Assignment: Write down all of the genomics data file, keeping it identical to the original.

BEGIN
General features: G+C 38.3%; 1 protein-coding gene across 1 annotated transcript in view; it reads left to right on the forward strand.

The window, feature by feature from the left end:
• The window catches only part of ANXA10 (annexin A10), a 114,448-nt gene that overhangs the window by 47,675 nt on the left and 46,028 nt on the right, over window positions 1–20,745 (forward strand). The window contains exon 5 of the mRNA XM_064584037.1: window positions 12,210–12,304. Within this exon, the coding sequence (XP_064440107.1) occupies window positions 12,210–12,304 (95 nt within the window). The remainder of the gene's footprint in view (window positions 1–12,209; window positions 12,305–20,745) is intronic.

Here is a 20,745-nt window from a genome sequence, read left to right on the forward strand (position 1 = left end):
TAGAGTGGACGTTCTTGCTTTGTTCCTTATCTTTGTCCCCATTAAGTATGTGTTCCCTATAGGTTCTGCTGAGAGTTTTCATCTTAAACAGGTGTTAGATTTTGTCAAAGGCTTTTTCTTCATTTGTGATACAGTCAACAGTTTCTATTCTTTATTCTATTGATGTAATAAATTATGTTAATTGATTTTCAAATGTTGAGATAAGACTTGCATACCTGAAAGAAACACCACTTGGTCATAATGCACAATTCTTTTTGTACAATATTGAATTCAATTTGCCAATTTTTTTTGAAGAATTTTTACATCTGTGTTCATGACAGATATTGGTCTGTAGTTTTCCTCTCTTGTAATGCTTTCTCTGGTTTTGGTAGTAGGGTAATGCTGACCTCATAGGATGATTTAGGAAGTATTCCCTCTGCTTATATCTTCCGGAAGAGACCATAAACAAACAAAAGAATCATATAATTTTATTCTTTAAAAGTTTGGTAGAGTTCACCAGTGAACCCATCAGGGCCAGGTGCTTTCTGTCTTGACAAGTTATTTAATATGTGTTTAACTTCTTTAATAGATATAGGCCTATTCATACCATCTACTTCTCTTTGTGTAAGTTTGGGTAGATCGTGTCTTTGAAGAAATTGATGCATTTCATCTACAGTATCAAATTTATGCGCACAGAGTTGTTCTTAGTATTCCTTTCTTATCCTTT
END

General features: G+C 38.3%; 1 protein-coding gene across 1 annotated transcript in view; it reads left to right on the forward strand.

The window, feature by feature from the left end:
• The window catches only part of ANXA10 (annexin A10), a 114,448-nt gene that overhangs the window by 47,675 nt on the left and 46,028 nt on the right, over window positions 1–20,745 (forward strand). The window contains exon 5 of the mRNA XM_064584037.1: window positions 12,210–12,304. Within this exon, the coding sequence (XP_064440107.1) occupies window positions 12,210–12,304 (95 nt within the window). The remainder of the gene's footprint in view (window positions 1–12,209; window positions 12,305–20,745) is intronic.

Here is a 20,745-nt window from a genome sequence, read left to right on the forward strand (position 1 = left end):
TAGAGTGGACGTTCTTGCTTTGTTCCTTATCTTTGTCCCCATTAAGTATGTGTTCCCTATAGGTTCTGCTGAGAGTTTTCATCTTAAACAGGTGTTAGATTTTGTCAAAGGCTTTTTCTTCATTTGTGATACAGTCAACAGTTTCTATTCTTTATTCTATTGATGTAATAAATTATGTTAATTGATTTTCAAATGTTGAGATAAGACTTGCATACCTGAAAGAAACACCACTTGGTCATAATGCACAATTCTTTTTGTACAATATTGAATTCAATTTGCCAATTTTTTTTGAAGAATTTTTACATCTGTGTTCATGACAGATATTGGTCTGTAGTTTTCCTCTCTTGTAATGCTTTCTCTGGTTTTGGTAGTAGGGTAATGCTGACCTCATAGGATGATTTAGGAAGTATTCCCTCTGCTTATATCTTCCGGAAGAGACCATAAACAAACAAAAGAATCATATAATTTTATTCTTTAAAAGTTTGGTAGAGTTCACCAGTGAACCCATCAGGGCCAGGTGCTTTCTGTCTTGACAAGTTATTTAATATGTGTTTAACTTCTTTAATAGATATAGGCCTATTCATACCATCTACTTCTCTTTGTGTAAGTTTGGGTAGATCGTGTCTTTGAAGAAATTGATGCATTTCATCTACAGTATCAAATTTATGCGCACAGAGTTGTTCTTAGTATTCCTTTCTTATCCTTT